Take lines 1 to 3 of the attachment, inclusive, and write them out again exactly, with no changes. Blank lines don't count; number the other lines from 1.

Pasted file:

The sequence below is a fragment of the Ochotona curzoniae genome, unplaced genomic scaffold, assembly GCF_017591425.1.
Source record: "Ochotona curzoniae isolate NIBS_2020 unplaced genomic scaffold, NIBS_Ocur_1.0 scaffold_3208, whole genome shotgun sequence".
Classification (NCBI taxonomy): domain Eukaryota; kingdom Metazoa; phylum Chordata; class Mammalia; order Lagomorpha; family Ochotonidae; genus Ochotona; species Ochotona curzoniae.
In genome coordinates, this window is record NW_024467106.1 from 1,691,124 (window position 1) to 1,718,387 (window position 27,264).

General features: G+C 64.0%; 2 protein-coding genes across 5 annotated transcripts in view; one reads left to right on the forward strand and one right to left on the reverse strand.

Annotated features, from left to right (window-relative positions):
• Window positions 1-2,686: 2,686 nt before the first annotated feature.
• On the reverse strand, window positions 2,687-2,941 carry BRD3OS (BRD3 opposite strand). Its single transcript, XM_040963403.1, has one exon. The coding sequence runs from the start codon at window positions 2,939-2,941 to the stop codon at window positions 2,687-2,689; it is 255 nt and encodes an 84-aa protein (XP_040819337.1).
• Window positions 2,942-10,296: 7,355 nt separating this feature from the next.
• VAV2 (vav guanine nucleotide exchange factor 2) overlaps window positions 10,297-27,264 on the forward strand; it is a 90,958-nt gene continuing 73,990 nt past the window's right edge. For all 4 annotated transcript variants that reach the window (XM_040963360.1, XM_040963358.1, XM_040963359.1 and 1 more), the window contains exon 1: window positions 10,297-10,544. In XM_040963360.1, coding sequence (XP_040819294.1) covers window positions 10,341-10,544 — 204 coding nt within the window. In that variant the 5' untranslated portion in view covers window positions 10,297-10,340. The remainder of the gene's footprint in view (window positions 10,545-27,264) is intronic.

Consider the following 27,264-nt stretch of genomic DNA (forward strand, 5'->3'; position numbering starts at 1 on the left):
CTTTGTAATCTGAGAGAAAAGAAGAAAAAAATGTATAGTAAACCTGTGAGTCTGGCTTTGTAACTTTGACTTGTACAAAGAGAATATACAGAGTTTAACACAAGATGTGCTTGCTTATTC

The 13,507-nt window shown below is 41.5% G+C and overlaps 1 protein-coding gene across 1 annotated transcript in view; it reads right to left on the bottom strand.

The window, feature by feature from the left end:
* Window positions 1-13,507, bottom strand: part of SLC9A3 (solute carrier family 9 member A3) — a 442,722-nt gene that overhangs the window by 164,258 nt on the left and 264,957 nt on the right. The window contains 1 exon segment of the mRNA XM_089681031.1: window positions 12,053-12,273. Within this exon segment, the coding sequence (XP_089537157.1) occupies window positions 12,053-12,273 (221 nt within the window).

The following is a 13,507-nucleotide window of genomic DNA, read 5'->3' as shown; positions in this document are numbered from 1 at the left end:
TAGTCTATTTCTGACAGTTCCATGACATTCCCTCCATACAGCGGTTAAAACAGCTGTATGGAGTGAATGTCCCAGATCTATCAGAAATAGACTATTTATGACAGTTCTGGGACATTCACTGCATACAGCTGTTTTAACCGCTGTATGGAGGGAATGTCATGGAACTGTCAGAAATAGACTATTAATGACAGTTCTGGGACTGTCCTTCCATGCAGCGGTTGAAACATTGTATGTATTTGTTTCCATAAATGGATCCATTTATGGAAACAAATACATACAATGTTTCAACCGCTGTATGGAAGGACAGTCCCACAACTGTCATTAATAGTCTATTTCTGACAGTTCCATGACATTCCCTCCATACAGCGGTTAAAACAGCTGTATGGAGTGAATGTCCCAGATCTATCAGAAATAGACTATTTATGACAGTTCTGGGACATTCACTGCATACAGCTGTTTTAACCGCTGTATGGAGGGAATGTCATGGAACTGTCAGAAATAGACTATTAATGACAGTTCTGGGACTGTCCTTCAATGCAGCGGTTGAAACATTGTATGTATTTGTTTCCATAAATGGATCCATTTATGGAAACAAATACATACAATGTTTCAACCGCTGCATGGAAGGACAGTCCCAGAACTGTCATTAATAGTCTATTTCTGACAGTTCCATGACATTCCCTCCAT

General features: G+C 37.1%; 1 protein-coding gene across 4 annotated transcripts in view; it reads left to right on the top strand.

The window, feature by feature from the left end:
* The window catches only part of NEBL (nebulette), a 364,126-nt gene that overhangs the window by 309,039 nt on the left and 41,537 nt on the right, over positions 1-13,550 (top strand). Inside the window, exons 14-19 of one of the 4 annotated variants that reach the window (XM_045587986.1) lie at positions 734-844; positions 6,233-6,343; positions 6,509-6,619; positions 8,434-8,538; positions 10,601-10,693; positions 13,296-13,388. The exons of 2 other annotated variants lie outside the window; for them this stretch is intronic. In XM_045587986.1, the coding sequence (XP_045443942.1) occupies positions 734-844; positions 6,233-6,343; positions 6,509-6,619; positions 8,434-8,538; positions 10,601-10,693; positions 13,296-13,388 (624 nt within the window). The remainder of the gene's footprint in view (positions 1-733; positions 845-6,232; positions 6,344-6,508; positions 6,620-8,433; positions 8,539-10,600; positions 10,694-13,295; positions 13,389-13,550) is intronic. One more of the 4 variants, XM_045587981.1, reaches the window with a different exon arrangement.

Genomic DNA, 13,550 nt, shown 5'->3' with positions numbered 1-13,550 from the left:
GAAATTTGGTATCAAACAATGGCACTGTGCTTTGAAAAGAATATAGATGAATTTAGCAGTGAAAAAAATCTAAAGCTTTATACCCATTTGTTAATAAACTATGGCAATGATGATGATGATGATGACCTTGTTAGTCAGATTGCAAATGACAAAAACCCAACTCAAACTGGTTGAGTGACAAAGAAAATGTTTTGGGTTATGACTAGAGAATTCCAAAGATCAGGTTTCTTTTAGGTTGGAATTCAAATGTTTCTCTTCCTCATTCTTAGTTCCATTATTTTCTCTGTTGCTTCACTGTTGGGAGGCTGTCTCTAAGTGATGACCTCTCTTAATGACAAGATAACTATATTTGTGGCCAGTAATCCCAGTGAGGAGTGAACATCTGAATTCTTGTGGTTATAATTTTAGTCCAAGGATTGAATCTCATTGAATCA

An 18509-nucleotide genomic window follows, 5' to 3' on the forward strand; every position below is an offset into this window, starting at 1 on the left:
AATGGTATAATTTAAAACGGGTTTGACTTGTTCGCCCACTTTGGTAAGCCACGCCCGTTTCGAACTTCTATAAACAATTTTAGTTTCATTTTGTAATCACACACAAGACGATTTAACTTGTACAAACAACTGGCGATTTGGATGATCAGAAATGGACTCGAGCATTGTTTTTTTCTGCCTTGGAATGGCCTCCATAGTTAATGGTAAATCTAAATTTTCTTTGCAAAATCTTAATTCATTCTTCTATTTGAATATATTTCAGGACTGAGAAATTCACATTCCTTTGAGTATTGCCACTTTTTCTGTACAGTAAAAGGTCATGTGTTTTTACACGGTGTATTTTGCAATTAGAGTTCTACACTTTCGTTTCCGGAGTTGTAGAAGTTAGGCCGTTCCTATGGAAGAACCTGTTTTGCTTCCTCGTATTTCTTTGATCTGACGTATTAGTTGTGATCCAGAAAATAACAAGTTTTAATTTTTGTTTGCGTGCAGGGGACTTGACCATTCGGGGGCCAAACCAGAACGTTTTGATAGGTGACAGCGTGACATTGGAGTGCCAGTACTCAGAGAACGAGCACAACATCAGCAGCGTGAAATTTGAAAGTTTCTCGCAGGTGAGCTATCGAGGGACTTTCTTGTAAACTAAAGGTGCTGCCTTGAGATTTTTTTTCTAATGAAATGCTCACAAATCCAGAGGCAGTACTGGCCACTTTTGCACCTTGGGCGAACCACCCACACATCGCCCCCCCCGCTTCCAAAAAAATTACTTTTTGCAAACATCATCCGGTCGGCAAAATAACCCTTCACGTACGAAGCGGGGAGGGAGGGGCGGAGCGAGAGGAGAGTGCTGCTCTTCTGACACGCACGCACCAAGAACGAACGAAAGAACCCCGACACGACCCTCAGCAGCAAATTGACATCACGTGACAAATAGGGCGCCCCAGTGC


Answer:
The sequence below is a fragment of the Ochotona curzoniae genome, unplaced genomic scaffold, assembly GCF_017591425.1.
Source record: "Ochotona curzoniae isolate NIBS_2020 unplaced genomic scaffold, NIBS_Ocur_1.0 scaffold_3208, whole genome shotgun sequence".
Classification (NCBI taxonomy): domain Eukaryota; kingdom Metazoa; phylum Chordata; class Mammalia; order Lagomorpha; family Ochotonidae; genus Ochotona; species Ochotona curzoniae.